With their final 1st round selection in the 2019 NFL Draft the Raiders grabbed Johnathan Abram from Mississippi State. The hard hitting safety joins an Oakland secondary that features two other first round picks in Gareon Conley and Karl Joseph. It’s possible the addition of Abram could spell the end for Karl Joseph’s time in Oakland. However it ends up shaking out, it’s debatable that the Raiders made a huge improvement their secondary by taking Abram in round one.
Abram’s strengths are his athleticism, hitting ability and effort he brings on the field. He apparently graduated Mississippi State this past fall and was enrolled in an MBA program while getting ready to be selected in the NFL draft. Married with a daughter, Abram’s maturity off the field is lauded by his former coaches, a common theme we’ve seen in this 2019 Raiders draft. But on the field, how does Abram contribute? Let’s take a look.
Abram’s pass coverage isn’t a finished product as of yet. He has the athleticism to become a very good pass defender but inconsistencies in his technique lead to up and down results.
This is a solid rep from Abram going against eventual drafted Ole Miss tight end Dawson Knox. Knox runs an in-breaking route across the middle of the field and Abram stays on his outside shoulder, breaking in time to cut him off. Abram’s outside leverage position and close body contact prevents the tight end from making an adjustment on this pass.
The clip above is another good rep from Abram in coverage and shows how the defensive back has the speed to stay in phase with receivers downfield. Abram is in man coverage and turns to locate the ball, when he realizes it will be out of his reach, he turns his eyes back on the receiver and “rakes” the catch point, breaking up the pass. Often defenders panic when they are in a back shoulder position, Abram knows he has a chance, stays collected and makes a text-book play.
Lined up on the left side of the screen in man coverage against fellow first round pick, Iowa’s TJ Hockenson, Abram is late to break on this out route. This is a technique issue for Abram and it pops up a few times in his film. Abram is guilty here of what is called a “drop step” where a DB will lose ground prior to his break. If Abram stays square and gains ground on his first step, he has the burst to be in better position against this pass.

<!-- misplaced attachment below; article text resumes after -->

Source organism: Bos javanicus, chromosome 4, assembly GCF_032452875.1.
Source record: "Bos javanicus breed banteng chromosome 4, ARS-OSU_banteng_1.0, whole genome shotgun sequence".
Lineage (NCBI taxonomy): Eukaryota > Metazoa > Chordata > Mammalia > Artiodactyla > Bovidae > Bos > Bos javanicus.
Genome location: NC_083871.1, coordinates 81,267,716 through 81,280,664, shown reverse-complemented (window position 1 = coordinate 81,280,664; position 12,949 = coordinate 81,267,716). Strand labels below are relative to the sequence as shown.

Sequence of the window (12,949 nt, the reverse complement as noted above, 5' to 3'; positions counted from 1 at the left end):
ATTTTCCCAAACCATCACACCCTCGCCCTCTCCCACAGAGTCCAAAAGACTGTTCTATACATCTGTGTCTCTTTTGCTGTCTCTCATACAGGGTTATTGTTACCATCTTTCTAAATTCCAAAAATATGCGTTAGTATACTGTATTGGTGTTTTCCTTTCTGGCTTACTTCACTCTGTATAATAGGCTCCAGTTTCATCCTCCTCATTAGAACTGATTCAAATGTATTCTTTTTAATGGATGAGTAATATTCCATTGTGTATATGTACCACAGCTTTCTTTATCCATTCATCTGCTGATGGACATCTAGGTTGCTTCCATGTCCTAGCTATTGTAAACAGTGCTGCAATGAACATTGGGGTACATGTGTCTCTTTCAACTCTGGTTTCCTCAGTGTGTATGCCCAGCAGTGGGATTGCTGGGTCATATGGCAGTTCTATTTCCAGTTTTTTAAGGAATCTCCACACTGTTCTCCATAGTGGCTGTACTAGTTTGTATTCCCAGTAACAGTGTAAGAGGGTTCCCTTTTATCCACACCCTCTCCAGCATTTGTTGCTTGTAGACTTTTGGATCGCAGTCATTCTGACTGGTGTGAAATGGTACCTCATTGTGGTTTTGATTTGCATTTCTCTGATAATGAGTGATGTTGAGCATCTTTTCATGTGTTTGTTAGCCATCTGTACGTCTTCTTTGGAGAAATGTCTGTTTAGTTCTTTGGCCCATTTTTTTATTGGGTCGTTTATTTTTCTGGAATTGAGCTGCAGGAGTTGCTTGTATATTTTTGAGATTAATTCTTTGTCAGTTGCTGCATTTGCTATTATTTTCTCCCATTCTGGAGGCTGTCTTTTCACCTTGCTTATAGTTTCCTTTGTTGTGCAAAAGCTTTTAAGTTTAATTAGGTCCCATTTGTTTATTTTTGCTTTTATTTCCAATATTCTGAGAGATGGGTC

Another technique issue is Abram gets too grabby with receivers. He is in absolutely perfect position on this deep pass up the sideline. As he starts to get his head around to locate the ball for some reason he second guesses himself and and grabs the receiver first, resulting in a pass interference penalty.
We can leave Abram’s pass coverage break down on a high-note. Abram is again in man coverage on the slot receiver in this clip. He transitions vertical and stays on the receiver’s outside shoulder allowing him to read through his man to the quarterback. This eye discipline is what allows him to make the play here because he breaks on the throw and hauls in the interception. Abram has the speed and explosiveness to consistently stay in phase against down field threats. There are just a few technique issues he needs to clean up before he can make a substantial impact in coverage.